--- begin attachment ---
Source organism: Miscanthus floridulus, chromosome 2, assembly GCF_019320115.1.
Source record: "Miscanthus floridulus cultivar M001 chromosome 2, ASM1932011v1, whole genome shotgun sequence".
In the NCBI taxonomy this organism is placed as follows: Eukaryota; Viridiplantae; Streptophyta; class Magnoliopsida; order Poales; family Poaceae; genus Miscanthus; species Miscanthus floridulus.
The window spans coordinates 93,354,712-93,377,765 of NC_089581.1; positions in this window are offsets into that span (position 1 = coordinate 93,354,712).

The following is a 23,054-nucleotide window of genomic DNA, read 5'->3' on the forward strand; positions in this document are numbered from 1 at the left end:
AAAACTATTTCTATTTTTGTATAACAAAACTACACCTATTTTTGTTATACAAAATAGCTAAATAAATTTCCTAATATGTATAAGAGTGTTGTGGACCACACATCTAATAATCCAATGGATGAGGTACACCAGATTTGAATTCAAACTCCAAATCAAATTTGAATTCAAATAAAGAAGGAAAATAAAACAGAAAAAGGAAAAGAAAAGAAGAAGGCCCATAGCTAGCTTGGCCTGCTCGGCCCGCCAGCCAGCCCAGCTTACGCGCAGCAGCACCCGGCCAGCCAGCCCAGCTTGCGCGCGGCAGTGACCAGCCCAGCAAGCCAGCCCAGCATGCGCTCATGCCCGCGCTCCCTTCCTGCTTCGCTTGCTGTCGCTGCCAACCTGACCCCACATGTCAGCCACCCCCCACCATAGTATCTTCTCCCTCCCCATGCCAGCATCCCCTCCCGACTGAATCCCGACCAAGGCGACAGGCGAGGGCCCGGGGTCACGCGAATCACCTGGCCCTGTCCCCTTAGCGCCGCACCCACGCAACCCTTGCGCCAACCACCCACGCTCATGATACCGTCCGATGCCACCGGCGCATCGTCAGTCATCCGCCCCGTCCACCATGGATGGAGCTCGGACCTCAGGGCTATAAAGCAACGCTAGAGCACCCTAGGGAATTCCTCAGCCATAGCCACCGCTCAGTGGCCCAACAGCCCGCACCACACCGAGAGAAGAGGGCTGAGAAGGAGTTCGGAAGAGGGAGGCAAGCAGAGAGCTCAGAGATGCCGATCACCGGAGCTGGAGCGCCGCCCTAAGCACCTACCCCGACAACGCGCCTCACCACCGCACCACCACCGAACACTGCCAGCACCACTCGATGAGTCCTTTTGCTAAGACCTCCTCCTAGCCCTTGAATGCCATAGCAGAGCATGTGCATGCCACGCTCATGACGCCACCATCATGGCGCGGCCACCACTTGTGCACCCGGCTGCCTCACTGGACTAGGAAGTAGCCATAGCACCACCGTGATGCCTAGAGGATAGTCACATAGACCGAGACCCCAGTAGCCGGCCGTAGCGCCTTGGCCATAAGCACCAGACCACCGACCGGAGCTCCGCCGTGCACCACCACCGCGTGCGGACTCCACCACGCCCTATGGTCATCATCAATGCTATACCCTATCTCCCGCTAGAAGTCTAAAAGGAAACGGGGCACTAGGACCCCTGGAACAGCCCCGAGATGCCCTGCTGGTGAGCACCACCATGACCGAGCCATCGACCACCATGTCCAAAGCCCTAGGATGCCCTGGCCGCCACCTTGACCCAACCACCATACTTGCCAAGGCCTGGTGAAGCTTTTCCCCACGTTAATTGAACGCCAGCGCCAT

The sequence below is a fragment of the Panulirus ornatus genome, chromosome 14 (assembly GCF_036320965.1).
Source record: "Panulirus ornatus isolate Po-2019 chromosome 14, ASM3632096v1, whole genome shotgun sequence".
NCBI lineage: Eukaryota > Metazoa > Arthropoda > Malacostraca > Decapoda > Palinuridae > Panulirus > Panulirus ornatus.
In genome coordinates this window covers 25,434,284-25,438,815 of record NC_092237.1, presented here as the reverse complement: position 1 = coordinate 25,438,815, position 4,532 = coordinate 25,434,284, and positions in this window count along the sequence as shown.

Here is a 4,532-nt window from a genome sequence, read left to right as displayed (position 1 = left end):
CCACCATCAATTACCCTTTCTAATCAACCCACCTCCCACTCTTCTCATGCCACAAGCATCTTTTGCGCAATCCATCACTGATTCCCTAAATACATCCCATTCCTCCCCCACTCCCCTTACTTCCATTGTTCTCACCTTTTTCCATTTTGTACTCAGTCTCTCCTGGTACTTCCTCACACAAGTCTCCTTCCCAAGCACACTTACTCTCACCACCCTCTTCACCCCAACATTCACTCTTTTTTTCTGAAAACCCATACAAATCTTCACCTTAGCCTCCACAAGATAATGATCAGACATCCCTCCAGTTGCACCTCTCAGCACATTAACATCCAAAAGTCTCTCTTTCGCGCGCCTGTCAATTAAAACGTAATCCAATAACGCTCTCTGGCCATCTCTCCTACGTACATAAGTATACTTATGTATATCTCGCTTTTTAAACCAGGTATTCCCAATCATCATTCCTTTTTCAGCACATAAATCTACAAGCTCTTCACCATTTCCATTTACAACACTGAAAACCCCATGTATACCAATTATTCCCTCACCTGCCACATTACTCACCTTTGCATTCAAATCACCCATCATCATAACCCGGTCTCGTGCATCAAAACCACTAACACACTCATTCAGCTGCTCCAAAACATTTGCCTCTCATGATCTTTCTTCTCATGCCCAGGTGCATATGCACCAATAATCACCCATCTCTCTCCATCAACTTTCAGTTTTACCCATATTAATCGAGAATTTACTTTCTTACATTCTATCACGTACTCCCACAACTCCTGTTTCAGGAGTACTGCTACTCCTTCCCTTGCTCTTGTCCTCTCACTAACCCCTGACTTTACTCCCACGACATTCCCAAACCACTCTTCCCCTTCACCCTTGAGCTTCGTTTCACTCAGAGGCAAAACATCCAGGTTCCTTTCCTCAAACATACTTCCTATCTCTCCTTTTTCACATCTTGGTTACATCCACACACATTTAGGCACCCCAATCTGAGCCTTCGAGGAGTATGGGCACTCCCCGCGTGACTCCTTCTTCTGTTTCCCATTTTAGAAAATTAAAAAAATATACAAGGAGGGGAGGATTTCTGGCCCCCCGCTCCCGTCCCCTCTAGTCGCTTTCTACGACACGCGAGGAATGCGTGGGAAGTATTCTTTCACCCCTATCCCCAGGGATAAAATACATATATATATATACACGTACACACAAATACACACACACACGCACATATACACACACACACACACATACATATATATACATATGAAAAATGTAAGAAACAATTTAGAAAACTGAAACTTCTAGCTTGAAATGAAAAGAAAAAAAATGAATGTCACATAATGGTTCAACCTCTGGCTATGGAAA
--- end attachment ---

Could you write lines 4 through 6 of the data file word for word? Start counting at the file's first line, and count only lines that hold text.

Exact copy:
The window spans coordinates 93,354,712-93,377,765 of NC_089581.1; positions in this window are offsets into that span (position 1 = coordinate 93,354,712).

The following is a 23,054-nucleotide window of genomic DNA, read 5'->3' on the forward strand; positions in this document are numbered from 1 at the left end:
AAAACTATTTCTATTTTTGTATAACAAAACTACACCTATTTTTGTTATACAAAATAGCTAAATAAATTTCCTAATATGTATAAGAGTGTTGTGGACCACACATCTAATAATCCAATGGATGAGGTACACCAGATTTGAATTCAAACTCCAAATCAAATTTGAATTCAAATAAAGAAGGAAAATAAAACAGAAAAAGGAAAAGAAAAGAAGAAGGCCCATAGCTAGCTTGGCCTGCTCGGCCCGCCAGCCAGCCCAGCTTACGCGCAGCAGCACCCGGCCAGCCAGCCCAGCTTGCGCGCGGCAGTGACCAGCCCAGCAAGCCAGCCCAGCATGCGCTCATGCCCGCGCTCCCTTCCTGCTTCGCTTGCTGTCGCTGCCAACCTGACCCCACATGTCAGCCACCCCCCACCATAGTATCTTCTCCCTCCCCATGCCAGCATCCCCTCCCGACTGAATCCCGACCAAGGCGACAGGCGAGGGCCCGGGGTCACGCGAATCACCTGGCCCTGTCCCCTTAGCGCCGCACCCACGCAACCCTTGCGCCAACCACCCACGCTCATGATACCGTCCGATGCCACCGGCGCATCGTCAGTCATCCGCCCCGTCCACCATGGATGGAGCTCGGACCTCAGGGCTATAAAGCAACGCTAGAGCACCCTAGGGAATTCCTCAGCCATAGCCACCGCTCAGTGGCCCAACAGCCCGCACCACACCGAGAGAAGAGGGCTGAGAAGGAGTTCGGAAGAGGGAGGCAAGCAGAGAGCTCAGAGATGCCGATCACCGGAGCTGGAGCGCCGCCCTAAGCACCTACCCCGACAACGCGCCTCACCACCGCACCACCACCGAACACTGCCAGCACCACTCGATGAGTCCTTTTGCTAAGACCTCCTCCTAGCCCTTGAATGCCATAGCAGAGCATGTGCATGCCACGCTCATGACGCCACCATCATGGCGCGGCCACCACTTGTGCACCCGGCTGCCTCACTGGACTAGGAAGTAGCCATAGCACCACCGTGATGCCTAGAGGATAGTCACATAGACCGAGACCCCAGTAGCCGGCCGTAGCGCCTTGGCCATAAGCACCAGACCACCGACCGGAGCTCCGCCGTGCACCACCACCGCGTGCGGACTCCACCACGCCCTATGGTCATCATCAATGCTATACCCTATCTCCCGCTAGAAGTCTAAAAGGAAACGGGGCACTAGGACCCCTGGAACAGCCCCGAGATGCCCTGCTGGTGAGCACCACCATGACCGAGCCATCGACCACCATGTCCAAAGCCCTAGGATGCCCTGGCCGCCACCTTGACCCAACCACCATACTTGCCAAGGCCTGGTGAAGCTTTTCCCCACGTTAATTGAACGCCAGCGCCAT